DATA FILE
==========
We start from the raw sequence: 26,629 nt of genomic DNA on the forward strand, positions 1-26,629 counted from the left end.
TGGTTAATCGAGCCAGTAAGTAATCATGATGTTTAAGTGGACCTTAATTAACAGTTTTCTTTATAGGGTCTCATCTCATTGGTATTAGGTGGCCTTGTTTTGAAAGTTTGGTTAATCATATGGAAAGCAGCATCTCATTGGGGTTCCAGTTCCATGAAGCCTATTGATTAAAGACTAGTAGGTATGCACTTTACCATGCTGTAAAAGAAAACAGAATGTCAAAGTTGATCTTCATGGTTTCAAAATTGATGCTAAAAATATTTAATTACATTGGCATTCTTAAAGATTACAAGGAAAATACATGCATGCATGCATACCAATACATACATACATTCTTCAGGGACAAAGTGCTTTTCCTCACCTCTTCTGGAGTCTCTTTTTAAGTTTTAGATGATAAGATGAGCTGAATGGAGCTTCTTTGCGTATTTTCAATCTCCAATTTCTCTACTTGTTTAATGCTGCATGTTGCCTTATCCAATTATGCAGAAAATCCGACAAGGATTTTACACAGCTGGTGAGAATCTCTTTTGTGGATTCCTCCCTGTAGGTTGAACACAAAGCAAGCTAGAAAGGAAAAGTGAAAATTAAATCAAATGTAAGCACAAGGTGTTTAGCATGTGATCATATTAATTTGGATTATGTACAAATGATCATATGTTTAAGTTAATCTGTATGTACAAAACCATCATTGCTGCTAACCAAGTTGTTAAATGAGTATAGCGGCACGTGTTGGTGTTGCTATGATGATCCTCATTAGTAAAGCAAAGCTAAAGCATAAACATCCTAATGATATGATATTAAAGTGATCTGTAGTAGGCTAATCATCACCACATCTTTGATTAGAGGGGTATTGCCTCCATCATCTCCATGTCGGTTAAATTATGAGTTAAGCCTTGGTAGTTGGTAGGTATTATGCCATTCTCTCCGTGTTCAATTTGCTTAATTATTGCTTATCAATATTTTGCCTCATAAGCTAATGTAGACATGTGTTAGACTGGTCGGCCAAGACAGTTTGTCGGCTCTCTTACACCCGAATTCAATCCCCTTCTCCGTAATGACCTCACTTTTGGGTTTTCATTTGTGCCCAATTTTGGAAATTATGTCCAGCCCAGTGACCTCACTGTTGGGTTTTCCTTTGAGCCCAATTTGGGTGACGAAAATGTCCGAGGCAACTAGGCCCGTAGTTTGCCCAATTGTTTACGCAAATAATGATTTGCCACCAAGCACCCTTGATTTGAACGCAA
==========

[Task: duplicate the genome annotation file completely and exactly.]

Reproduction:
We start from the raw sequence: 26,629 nt of genomic DNA on the forward strand, positions 1-26,629 counted from the left end.
TGGTTAATCGAGCCAGTAAGTAATCATGATGTTTAAGTGGACCTTAATTAACAGTTTTCTTTATAGGGTCTCATCTCATTGGTATTAGGTGGCCTTGTTTTGAAAGTTTGGTTAATCATATGGAAAGCAGCATCTCATTGGGGTTCCAGTTCCATGAAGCCTATTGATTAAAGACTAGTAGGTATGCACTTTACCATGCTGTAAAAGAAAACAGAATGTCAAAGTTGATCTTCATGGTTTCAAAATTGATGCTAAAAATATTTAATTACATTGGCATTCTTAAAGATTACAAGGAAAATACATGCATGCATGCATACCAATACATACATACATTCTTCAGGGACAAAGTGCTTTTCCTCACCTCTTCTGGAGTCTCTTTTTAAGTTTTAGATGATAAGATGAGCTGAATGGAGCTTCTTTGCGTATTTTCAATCTCCAATTTCTCTACTTGTTTAATGCTGCATGTTGCCTTATCCAATTATGCAGAAAATCCGACAAGGATTTTACACAGCTGGTGAGAATCTCTTTTGTGGATTCCTCCCTGTAGGTTGAACACAAAGCAAGCTAGAAAGGAAAAGTGAAAATTAAATCAAATGTAAGCACAAGGTGTTTAGCATGTGATCATATTAATTTGGATTATGTACAAATGATCATATGTTTAAGTTAATCTGTATGTACAAAACCATCATTGCTGCTAACCAAGTTGTTAAATGAGTATAGCGGCACGTGTTGGTGTTGCTATGATGATCCTCATTAGTAAAGCAAAGCTAAAGCATAAACATCCTAATGATATGATATTAAAGTGATCTGTAGTAGGCTAATCATCACCACATCTTTGATTAGAGGGGTATTGCCTCCATCATCTCCATGTCGGTTAAATTATGAGTTAAGCCTTGGTAGTTGGTAGGTATTATGCCATTCTCTCCGTGTTCAATTTGCTTAATTATTGCTTATCAATATTTTGCCTCATAAGCTAATGTAGACATGTGTTAGACTGGTCGGCCAAGACAGTTTGTCGGCTCTCTTACACCCGAATTCAATCCCCTTCTCCGTAATGACCTCACTTTTGGGTTTTCATTTGTGCCCAATTTTGGAAATTATGTCCAGCCCAGTGACCTCACTGTTGGGTTTTCCTTTGAGCCCAATTTGGGTGACGAAAATGTCCGAGGCAACTAGGCCCGTAGTTTGCCCAATTGTTTACGCAAATAATGATTTGCCACCAAGCACCCTTGATTTGAACGCAA